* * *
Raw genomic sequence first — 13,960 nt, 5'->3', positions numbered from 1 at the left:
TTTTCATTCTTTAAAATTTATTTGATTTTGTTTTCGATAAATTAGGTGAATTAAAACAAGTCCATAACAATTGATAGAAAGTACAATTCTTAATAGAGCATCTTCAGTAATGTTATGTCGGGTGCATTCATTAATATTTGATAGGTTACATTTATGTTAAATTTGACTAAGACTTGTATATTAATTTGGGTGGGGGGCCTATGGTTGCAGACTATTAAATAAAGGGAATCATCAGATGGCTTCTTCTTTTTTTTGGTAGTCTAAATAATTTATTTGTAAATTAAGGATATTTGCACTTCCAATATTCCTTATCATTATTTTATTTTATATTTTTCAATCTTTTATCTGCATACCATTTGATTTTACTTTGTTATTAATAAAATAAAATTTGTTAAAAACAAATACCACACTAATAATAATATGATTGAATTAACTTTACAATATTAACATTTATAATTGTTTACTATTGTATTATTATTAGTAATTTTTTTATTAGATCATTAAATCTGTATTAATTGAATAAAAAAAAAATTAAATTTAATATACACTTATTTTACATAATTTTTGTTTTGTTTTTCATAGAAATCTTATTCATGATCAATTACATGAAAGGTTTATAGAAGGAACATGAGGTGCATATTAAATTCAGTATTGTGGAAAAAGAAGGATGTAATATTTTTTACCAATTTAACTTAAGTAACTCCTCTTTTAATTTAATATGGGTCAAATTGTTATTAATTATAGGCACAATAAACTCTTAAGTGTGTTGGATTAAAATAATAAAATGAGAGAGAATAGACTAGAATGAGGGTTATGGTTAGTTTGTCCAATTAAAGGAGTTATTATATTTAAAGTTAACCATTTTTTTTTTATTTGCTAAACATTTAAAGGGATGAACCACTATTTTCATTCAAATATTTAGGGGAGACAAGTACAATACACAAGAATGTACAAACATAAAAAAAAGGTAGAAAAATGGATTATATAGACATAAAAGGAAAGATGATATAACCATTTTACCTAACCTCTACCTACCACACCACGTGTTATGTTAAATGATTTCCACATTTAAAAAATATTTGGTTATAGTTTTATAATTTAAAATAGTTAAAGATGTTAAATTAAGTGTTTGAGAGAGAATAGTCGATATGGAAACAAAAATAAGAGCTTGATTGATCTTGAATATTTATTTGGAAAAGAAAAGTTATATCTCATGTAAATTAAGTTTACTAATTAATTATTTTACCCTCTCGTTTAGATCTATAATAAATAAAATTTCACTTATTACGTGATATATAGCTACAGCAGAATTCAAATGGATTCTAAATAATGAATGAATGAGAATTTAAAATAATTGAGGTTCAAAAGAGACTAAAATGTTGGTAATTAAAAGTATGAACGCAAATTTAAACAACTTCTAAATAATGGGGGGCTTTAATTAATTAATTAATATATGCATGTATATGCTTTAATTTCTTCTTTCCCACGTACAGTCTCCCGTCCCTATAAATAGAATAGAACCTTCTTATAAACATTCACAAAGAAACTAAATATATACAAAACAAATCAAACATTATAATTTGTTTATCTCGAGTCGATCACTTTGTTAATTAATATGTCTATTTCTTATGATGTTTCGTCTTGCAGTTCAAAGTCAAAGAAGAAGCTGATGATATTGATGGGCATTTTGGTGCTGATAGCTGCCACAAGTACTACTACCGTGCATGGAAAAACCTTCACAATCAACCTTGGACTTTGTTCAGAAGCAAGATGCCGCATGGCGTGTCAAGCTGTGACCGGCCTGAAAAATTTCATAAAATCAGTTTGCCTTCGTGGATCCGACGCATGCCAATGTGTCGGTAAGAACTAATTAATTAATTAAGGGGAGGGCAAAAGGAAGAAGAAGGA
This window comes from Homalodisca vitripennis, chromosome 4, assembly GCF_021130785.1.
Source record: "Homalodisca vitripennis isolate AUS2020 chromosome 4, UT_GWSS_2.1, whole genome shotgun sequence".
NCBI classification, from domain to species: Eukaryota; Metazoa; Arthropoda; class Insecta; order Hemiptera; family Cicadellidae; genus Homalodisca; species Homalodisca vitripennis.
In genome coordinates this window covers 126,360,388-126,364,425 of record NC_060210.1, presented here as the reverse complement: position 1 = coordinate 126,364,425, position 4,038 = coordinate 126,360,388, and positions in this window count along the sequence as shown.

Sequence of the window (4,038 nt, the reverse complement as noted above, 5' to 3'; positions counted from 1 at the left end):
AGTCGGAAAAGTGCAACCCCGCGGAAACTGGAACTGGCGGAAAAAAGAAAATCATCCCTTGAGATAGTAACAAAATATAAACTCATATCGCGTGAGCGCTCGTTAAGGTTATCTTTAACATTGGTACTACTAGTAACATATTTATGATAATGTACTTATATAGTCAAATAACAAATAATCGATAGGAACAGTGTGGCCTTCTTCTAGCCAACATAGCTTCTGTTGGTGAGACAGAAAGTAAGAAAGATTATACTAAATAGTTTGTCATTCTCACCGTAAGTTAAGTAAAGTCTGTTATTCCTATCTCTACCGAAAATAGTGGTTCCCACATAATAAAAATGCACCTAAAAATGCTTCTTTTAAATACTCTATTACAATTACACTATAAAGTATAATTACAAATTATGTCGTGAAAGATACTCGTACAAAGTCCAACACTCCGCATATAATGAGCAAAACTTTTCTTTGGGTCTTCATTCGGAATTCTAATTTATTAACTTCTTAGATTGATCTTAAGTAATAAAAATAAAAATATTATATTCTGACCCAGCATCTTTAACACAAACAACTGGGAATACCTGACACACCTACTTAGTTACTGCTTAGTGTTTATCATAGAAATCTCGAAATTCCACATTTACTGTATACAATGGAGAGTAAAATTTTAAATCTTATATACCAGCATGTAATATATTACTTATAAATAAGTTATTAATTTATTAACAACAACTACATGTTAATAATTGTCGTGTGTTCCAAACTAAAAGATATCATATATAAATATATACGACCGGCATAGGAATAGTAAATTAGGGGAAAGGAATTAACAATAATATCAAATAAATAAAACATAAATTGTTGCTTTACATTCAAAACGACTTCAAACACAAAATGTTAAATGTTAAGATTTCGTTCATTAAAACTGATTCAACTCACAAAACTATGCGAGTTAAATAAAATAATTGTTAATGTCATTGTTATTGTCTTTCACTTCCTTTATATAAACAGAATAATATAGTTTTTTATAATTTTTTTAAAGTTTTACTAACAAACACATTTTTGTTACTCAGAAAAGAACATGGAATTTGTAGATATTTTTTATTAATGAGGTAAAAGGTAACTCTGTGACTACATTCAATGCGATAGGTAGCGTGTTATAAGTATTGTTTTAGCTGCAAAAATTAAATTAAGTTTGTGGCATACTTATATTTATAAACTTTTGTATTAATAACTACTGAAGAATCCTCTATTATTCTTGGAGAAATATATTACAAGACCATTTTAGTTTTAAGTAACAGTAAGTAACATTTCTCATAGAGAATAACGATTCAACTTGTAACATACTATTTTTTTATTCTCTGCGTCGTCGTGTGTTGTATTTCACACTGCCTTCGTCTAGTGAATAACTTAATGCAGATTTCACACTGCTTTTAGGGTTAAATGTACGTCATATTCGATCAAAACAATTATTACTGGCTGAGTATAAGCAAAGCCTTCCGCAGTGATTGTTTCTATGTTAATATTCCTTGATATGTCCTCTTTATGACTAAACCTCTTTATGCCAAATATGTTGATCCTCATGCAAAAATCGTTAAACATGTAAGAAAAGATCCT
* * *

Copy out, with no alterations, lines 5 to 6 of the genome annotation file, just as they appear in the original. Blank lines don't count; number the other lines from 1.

NCBI classification, from domain to species: Eukaryota; Metazoa; Arthropoda; class Insecta; order Hemiptera; family Cicadellidae; genus Homalodisca; species Homalodisca vitripennis.
In genome coordinates this window covers 126,360,388-126,364,425 of record NC_060210.1, presented here as the reverse complement: position 1 = coordinate 126,364,425, position 4,038 = coordinate 126,360,388, and positions in this window count along the sequence as shown.